Q&A: Co-chairs of the Provost's Task Force on Sexual Assault Policies and Practices talk about recommendations
The Provost’s Task Force on Sexual Assault Policies and Practices has issued its recommendations for enhancing Stanford’s approach to preventing and responding to sexual assault, relationship violence and other forms of prohibited conduct at Stanford.
The co-chairs of the task force – M. Elizabeth Magill, dean and Richard E. Lang Professor at Stanford Law School, and Elizabeth Woodson, a Stanford senior just completing her term as ASSU president – talked with Stanford Report about the task force deliberations and some of the key outcomes.
What will the task force recommendations mean for Stanford students?
M. Elizabeth Magill: The structure of the report highlights the major points. It means more education and awareness for the entire campus, a coordinated and focused team providing support to students when there has been an incident of sexual violence, and a simpler and clear investigation and adjudication system that is fundamentally fair for all participants.
Elizabeth Woodson: The recommendations provide us the opportunity to revisit our university values. By integrating these values into our policies, we can ensure a safe and supported campus for all.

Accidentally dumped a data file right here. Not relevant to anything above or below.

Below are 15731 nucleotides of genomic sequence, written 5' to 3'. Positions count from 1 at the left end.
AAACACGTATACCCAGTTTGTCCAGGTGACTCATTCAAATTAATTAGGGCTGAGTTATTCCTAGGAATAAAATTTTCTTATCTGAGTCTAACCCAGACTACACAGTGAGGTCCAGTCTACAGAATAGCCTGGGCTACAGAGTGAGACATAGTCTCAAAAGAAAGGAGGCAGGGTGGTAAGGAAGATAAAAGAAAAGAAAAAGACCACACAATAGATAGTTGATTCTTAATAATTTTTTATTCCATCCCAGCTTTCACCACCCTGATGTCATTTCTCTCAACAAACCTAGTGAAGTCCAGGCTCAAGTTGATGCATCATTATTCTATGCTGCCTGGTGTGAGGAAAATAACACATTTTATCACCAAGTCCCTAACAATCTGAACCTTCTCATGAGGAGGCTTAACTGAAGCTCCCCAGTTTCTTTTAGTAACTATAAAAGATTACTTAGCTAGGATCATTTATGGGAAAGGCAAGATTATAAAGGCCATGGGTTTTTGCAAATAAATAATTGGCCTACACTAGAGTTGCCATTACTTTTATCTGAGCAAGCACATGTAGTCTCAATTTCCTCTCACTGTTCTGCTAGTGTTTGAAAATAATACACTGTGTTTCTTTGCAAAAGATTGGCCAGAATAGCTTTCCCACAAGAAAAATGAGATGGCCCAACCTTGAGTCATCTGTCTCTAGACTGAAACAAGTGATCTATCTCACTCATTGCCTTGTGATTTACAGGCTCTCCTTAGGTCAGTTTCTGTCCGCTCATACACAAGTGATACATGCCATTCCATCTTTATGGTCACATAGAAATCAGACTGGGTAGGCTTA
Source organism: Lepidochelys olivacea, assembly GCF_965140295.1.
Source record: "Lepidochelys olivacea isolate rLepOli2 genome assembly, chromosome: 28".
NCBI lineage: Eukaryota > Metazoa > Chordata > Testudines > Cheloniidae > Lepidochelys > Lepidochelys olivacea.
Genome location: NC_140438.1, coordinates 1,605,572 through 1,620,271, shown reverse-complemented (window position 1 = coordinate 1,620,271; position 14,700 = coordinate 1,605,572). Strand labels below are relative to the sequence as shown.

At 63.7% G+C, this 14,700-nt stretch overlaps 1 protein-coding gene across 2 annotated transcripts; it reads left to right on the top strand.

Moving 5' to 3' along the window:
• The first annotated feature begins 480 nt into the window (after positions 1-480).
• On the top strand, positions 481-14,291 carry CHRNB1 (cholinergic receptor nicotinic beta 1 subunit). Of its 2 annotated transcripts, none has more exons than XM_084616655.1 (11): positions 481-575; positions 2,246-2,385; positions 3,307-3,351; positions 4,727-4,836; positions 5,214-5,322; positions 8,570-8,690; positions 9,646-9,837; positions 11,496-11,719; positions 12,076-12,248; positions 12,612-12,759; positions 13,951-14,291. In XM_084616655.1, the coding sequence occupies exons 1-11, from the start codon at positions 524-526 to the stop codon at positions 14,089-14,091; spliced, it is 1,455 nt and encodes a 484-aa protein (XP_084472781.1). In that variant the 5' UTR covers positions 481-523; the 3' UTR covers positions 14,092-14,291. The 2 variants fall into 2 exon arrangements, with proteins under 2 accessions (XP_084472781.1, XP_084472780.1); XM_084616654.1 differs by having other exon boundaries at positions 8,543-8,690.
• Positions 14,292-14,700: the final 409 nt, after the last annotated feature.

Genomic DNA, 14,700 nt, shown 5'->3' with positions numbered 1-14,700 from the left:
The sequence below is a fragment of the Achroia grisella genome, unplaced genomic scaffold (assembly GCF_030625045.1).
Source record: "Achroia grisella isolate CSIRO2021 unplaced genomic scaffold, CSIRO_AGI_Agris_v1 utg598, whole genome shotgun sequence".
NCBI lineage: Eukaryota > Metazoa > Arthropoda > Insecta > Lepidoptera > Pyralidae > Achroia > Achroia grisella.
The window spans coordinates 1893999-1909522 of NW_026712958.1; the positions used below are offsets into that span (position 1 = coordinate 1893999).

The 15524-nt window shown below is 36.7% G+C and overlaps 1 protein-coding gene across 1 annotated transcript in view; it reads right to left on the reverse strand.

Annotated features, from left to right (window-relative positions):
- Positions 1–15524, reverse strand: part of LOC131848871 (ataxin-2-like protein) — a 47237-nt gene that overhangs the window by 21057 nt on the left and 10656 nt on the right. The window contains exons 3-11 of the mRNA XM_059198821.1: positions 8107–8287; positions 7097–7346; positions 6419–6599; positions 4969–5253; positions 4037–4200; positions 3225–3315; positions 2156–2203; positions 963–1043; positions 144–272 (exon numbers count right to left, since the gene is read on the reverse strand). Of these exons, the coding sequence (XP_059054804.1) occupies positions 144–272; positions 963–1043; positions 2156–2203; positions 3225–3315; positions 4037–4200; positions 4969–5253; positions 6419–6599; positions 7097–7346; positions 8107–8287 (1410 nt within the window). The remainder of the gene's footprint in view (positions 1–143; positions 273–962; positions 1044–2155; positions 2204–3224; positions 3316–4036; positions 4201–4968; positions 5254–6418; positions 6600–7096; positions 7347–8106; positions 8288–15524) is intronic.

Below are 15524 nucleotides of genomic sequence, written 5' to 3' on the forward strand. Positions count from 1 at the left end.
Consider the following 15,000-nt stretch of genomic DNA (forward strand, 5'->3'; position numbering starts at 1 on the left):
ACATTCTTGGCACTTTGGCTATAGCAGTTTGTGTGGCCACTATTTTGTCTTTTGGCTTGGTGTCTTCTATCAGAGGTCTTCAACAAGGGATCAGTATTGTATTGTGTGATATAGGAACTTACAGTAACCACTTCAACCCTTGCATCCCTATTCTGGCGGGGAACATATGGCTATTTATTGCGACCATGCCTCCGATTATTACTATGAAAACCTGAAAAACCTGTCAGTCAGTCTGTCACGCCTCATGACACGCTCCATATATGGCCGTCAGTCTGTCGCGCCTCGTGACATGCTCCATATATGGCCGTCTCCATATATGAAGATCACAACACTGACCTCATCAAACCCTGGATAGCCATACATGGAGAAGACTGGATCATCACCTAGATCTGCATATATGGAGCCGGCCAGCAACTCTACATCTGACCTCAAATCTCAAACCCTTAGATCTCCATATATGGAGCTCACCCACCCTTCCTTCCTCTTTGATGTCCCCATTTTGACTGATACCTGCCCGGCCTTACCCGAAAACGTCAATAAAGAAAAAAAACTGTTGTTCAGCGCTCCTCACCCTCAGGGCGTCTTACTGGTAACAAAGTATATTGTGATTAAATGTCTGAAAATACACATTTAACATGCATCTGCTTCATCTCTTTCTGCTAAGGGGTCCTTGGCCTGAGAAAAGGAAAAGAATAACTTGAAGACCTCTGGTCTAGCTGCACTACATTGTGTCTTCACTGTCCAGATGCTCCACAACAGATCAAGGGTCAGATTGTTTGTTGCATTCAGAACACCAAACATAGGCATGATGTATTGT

We also recognize that it will mean something different to everyone. While I am not in a position to speak on behalf of any individual or community, I feel confident that our recommendations do address what we learned from listening to student needs and experiences. We are looking forward to a productive campus dialogue on our community’s reactions going forward.
What went into the task force deliberations?
Woodson: We drew on a huge variety of perspectives. We started with a website form last summer where people could share feedback and experiences with the task force, anonymously or otherwise. Starting in the fall, we supplemented that with in-person feedback, which included more than 80 meetings by members of the task force and 10 town halls across campus focused on different communities and specific aspects of our charge. We also reached out to everyone who served on a review panel or participated in a student conduct hearing to receive their feedback, either written or in person.
Everyone on the task force heard from students directly, and we want to acknowledge the difficulty students had in sharing those experiences. We enlisted a team of law students to research how other universities address this issue. We spoke with alumni. We met with the Faculty Senate. We did our best to hear from everyone, and made ourselves available to anyone who wanted to be heard.
On the committee, every question was thoroughly talked through, and we were able to come to consensus. In October, I didn’t think that would be possible. I believe the consensus we reached is a testament to the urgency of this issue and the dedication of our committee.